Djenebou Bathily’s poem “Street Scream” really came alive to me in her signed performance of the piece. The intense rhythmic unraveling of this poem struck me, as well as its brusque snapshots and surreal images like “a reflection of my scream in the mirror.” Bathily so skillfully puts us in the place of the person in distress through a heightening of the senses that becomes unbearable, and yet she asks us to bear it with her.
Is there a city or place, real or imagined, that influences your writing?
Ouro Preto in Minas Gerais, Brazil. Its cobbled streets hug the hills like a game of snakes and ladders. It’s stunning, yet the town's past is marked by centuries of slavery, which 19th century Minister of Finance, Ruy Barbosa, tried to erase by destroying all the government’s slave records. The landscapes in Chapada Diamantina would be another. I feel privileged to have been to these places, and it feels like they are somehow there behind anything I write.
Is there any specific music that aids you through the writing or editing process?
I usually listen to the music of people chatting around me. I like to write in cafés (as long as it has the perfect ambiance, I know it when I see it) or on a public bench. Other peoples’ conversations or gestures often help the process, and point me towards something shiny at the bottom of the deep end. If I do listen to music when writing, I usually play Ballaké Sissoko and Vincent Segal’s live shows together.
Who typically gets the first read of your work?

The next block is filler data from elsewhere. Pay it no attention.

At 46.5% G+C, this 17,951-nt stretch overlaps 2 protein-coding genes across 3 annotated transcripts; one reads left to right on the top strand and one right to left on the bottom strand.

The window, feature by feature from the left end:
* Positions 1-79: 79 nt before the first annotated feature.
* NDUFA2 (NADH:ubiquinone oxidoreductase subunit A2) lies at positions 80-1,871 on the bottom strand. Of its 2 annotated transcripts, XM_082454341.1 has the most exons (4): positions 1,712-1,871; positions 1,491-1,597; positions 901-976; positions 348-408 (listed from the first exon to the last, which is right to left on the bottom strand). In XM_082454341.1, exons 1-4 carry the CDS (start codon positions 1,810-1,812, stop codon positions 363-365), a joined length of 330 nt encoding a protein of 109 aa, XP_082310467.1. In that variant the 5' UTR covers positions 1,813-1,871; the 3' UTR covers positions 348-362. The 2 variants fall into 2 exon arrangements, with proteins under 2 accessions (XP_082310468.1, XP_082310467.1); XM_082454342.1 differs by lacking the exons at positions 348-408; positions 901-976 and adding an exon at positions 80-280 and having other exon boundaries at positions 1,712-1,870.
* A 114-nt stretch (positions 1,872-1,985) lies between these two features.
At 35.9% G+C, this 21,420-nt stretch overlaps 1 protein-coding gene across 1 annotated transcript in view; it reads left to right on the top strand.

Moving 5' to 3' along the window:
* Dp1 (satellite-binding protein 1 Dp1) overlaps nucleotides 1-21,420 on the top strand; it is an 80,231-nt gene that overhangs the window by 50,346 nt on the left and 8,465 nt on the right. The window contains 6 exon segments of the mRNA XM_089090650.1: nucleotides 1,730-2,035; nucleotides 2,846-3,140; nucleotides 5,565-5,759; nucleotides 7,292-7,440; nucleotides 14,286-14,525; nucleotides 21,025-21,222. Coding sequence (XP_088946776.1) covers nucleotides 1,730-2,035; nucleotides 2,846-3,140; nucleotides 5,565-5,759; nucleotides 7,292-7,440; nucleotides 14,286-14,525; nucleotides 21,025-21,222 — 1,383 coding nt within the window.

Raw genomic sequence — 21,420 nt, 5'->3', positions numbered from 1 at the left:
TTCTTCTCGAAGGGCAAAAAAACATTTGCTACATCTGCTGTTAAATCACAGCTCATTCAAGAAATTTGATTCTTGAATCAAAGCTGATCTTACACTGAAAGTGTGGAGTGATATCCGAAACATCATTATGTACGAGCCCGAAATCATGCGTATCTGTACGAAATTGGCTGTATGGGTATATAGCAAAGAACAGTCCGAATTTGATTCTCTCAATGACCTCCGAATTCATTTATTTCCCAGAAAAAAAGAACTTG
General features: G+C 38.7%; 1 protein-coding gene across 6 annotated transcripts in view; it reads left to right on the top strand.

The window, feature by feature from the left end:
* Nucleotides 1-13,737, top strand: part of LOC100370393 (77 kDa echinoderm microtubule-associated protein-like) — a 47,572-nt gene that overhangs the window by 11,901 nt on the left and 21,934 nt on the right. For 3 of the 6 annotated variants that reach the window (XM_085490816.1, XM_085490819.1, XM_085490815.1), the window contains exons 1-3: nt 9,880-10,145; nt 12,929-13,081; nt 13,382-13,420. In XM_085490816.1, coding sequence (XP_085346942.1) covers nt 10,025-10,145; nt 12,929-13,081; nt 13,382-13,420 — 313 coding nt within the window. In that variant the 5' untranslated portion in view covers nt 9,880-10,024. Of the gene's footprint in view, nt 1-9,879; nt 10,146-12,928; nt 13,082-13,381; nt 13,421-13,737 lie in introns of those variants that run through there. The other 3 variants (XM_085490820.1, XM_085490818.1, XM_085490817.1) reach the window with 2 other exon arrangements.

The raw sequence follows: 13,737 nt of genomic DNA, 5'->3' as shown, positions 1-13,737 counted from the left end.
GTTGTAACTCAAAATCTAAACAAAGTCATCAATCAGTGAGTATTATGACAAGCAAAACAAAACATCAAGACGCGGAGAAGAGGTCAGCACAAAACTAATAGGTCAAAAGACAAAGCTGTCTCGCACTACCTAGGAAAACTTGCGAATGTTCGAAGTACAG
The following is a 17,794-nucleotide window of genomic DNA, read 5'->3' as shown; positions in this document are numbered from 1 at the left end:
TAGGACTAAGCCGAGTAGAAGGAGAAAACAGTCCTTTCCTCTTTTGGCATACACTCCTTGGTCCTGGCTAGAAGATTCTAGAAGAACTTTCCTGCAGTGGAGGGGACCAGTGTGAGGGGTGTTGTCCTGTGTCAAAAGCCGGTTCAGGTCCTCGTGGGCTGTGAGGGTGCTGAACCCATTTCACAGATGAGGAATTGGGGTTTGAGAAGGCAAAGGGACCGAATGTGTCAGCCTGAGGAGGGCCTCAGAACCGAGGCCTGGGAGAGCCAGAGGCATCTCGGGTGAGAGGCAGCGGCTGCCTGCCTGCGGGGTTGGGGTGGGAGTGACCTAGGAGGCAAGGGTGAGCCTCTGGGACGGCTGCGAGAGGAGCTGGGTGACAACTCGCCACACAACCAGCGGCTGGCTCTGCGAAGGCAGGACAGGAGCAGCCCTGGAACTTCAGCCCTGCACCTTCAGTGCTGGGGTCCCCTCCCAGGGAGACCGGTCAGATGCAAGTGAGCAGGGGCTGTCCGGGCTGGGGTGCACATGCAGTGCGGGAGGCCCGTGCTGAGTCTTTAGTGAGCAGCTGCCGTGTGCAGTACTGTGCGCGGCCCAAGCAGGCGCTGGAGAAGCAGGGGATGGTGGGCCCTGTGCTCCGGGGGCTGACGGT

Writers who I know will be honest. Jeffrey Greene and Stuart Dischell have been extremely helpful readers. I have a group of poet friends who share work with each other, and they give brilliant feedback. My partner is the most critical, so if I do give him something to read, I close my eyes and run. Turns out he’s often right.
If you could work in another art form what would it be?
I would devote more time to photography. I take photos with my father’s old film cameras, mostly of people. I love faces. Photos I’ve taken of strangers are framed around my house, which may sound odd. Photography for me is a cousin to poetry in that it attempts to pause movement, and yet, like poetry, its stillness is deceiving. I feel that something is stirring in the suspended moment. Cartier-Bresson said that a photograph “offers itself up”, it isn't taken by force. I think there’s a similar offering in poetry; sometimes you don’t entirely know where the poem came from.
What are you working on currently?
I’m working on translating the poems of Pierre Créange, a French poet who was a victim of Nazi deportation, and was killed at Auschwitz. Before he and his wife were deported in 1942, he published a few books of poetry, one including a preface by the Symbolist poet Gustave Kahn. Miraculously, two poems which he managed to secretly write while interned at Klein Mangersdorf camp, before being sent to Auschwitz, were saved and brought back to France. His children compiled a book of selected work, including these two poems. Créange’s children recently died, yet I’ve had the privilege of speaking to Créange’s wife’s great niece about the translation. She was kind enough to share the details of Créange’s story, how he and his wife nearly escaped deportation.
What are you reading right now?
C+nto by Joelle Taylor, Hanif Abdurraqib’s A Little Devil in America, Zbigniew Herbert’s Collected Poems: 1956-1998, translated by Alissa Valles, and dipping back into Juris Kronbergs’s Selected Poems, translated by Māra Rozīte, and Rachida Madani’s Blessures au vent.
STEPHANIE PAPA is currently an Irish Research Council postdoctoral fellow. Her poetry and translations have been published in Modern Poetry in Translation, The Stinging Fly, World Literature Today, and Verve Poetry Press anthologies, among others. She is the poetry editor at Venti and is an instructor at the Paris Institute of Critical Thinking.